Yet none could say who told this tale. None could say how many survived of those who had fought that day to take back what was theirs. Some few had escaped to speak of the coming of the dragons. So Arden had heard, but in the four months since then he had not met any. Neither he nor any of his companions had spoken to anyone else for many weeks now. What they knew they overheard from around corners or behind hedges. The story of Narinen’s destruction had been passed from mouth to mouth, league upon league through the towns and mountains and hills of Narinen, and with every mile rumor changed it, shaping it into a legend of courage and terror.
Arden looked up from his thoughts. It was almost fully dark now, and she would be here soon. He resisted the urge to turn and look for her. Why it took longer for her to arrive when he looked, he did not know. He did not ask. The long years had taught him patience at least. He had learned simply to let her come. One moment he would be alone with his thoughts and the sea. The next he would hear a footstep in the sand behind him and feel her hand upon his shoulder. For that sound, that touch he waited all year. His heart now quickened its beat. He stopped thinking, no longer heard the sea nor felt the breeze.
Then came her footstep, her hand upon his shoulder. Sorrow knelt down behind him and wrapped him in her arms. Long she held him and wordlessly, nestling her head upon his shoulder. Arden reached up and she took his hand in hers.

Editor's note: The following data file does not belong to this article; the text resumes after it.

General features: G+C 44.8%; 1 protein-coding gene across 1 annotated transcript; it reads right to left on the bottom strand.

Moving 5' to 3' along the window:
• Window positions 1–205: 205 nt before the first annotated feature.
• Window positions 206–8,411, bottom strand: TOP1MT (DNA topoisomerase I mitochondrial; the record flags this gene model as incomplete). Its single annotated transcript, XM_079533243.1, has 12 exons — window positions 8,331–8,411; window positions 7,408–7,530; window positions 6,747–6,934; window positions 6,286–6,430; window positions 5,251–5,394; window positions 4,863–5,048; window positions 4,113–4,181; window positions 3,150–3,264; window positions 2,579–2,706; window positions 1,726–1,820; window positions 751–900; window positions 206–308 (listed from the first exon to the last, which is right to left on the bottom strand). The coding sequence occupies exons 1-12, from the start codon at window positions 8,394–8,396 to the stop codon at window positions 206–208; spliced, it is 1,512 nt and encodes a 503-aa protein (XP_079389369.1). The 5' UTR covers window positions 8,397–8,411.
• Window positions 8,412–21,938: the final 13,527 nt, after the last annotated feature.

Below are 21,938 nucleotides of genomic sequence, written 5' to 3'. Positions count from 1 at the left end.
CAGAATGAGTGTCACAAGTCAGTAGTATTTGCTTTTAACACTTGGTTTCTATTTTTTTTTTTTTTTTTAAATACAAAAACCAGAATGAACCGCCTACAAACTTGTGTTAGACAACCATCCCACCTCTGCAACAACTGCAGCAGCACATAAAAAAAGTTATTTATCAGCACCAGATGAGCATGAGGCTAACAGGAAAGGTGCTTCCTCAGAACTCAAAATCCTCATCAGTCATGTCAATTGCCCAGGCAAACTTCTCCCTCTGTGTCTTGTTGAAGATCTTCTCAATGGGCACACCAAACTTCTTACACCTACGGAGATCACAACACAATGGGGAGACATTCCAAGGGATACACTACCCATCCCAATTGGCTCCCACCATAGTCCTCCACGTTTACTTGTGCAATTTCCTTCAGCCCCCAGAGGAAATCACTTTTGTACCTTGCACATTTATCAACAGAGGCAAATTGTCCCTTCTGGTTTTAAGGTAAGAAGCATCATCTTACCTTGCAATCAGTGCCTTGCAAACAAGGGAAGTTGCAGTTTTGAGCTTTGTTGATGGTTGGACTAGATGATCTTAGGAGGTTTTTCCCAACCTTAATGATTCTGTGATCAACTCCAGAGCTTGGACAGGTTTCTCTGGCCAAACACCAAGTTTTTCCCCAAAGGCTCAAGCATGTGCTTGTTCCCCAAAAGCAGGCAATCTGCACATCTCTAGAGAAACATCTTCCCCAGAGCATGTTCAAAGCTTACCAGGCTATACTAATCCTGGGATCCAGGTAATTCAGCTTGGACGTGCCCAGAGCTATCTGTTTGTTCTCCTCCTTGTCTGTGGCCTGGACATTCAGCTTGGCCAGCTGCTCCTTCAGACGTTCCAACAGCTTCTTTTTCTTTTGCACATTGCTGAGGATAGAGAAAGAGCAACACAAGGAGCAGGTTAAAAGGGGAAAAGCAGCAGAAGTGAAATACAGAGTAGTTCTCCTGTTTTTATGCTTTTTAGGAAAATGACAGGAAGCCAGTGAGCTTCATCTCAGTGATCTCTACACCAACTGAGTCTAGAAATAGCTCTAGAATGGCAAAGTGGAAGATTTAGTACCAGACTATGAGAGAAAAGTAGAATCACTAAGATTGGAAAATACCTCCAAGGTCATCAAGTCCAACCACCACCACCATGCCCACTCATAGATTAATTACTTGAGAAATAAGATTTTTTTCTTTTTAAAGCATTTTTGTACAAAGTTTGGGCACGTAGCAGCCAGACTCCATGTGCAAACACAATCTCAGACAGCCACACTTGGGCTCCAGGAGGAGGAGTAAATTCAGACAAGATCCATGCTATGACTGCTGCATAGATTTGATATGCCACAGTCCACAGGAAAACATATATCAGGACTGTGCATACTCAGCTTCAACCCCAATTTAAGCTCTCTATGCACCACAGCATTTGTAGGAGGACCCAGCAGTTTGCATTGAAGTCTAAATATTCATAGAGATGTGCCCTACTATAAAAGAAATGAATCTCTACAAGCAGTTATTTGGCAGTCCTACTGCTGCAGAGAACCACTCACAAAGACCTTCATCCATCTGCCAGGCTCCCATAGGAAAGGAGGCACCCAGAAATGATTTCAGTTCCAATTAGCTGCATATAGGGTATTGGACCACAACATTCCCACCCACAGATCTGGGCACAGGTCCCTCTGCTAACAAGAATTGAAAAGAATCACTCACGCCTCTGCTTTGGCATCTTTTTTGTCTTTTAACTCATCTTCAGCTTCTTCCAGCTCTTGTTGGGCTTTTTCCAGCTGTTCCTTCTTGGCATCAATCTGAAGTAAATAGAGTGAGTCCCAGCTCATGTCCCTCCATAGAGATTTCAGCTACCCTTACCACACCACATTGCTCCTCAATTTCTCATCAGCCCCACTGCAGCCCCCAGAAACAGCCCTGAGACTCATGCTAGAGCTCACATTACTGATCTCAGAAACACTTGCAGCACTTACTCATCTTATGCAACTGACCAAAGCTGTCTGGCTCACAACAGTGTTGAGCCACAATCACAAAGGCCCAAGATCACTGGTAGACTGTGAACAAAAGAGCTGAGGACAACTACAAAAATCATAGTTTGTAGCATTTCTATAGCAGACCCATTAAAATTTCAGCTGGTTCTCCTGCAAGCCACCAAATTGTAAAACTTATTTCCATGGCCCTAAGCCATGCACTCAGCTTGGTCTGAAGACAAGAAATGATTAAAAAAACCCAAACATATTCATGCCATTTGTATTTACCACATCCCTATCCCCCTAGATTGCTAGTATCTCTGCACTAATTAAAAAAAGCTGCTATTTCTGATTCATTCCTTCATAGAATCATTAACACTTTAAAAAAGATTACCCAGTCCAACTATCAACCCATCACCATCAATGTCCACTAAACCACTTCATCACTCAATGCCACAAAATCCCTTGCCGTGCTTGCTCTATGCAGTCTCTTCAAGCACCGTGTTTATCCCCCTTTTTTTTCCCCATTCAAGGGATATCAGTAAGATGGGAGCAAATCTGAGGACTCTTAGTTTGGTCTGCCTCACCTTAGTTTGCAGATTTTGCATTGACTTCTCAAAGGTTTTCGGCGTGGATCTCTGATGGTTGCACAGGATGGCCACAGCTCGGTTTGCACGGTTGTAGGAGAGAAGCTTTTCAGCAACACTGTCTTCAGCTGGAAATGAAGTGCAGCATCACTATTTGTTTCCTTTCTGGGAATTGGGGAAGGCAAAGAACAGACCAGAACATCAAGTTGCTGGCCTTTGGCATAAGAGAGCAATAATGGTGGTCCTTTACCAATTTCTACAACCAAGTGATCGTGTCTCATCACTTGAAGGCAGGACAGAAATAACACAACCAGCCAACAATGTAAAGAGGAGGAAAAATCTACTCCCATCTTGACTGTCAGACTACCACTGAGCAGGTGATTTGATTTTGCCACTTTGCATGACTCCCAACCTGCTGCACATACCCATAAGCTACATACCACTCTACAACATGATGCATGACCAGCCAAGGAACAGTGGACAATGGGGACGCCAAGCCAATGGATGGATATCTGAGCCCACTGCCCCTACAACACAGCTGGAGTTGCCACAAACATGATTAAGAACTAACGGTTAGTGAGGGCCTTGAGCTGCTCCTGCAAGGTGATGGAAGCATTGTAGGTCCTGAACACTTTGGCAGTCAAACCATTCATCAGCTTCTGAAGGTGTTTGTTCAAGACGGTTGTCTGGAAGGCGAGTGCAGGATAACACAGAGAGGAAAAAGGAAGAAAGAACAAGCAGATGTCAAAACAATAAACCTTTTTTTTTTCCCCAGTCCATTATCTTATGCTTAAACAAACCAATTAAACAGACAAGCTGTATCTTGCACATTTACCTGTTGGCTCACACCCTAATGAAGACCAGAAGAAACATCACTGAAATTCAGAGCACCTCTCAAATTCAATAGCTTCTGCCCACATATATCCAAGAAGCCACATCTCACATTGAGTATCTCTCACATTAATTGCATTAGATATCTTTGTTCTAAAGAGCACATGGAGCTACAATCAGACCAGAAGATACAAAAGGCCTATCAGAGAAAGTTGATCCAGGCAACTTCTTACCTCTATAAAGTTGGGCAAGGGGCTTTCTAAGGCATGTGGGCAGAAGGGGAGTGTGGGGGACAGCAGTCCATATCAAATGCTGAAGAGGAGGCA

“Arden,” she said in a small, hushed voice, barely a whisper of the breeze.
Sorrow held him more closely then until the darkness of the night was complete and the stars shone upon them there beside the sea. When she released him at last, he turned to look at her. Though the years could not touch her and she appeared to him every bit the girl of seventeen he had known in his youth, yet her beauty had grown with time, as if somehow – in his eyes only perhaps – she was now both that young girl and the woman of beauty and grace she would now be if she lived still in the world. Her eyes were as bright even in the darkness, her smile as radiant, the tilt of her head as charming as ever they could have been.
“Sorrow,” he said finally.
“Arden,” she replied, “call me by my name.”
“I cannot,” he answered. “I have forgotten it.”
“No, you haven’t,” she smiled at him. “Please, Arden.”
He leaned towards her and rose up on one knee. Putting his cheek beside hers, he whispered her name in her ear. For a long moment he lingered, feeling how close they were and reveling in the scent of her skin and hair, wanting more, nearly drunk with it all. But he knew they were farther apart than they seemed, even here. He sat back, relinquishing the moment.
Arden sighed, wishing he could conceal it from her, but she had always understood his heart too well despite the words he had never spoken. She took his face between her hands, and, pulling him close, kissed him three times, softly, so gently, but with the unspoken love and passion of a lifetime. With her fingertips she brushed the tears from his face and looked at him amazed. Then she wiped away her own and pressed her fingers first to his lips, then his to her own.
“You’re crying,” she said. “You’ve never done that before.”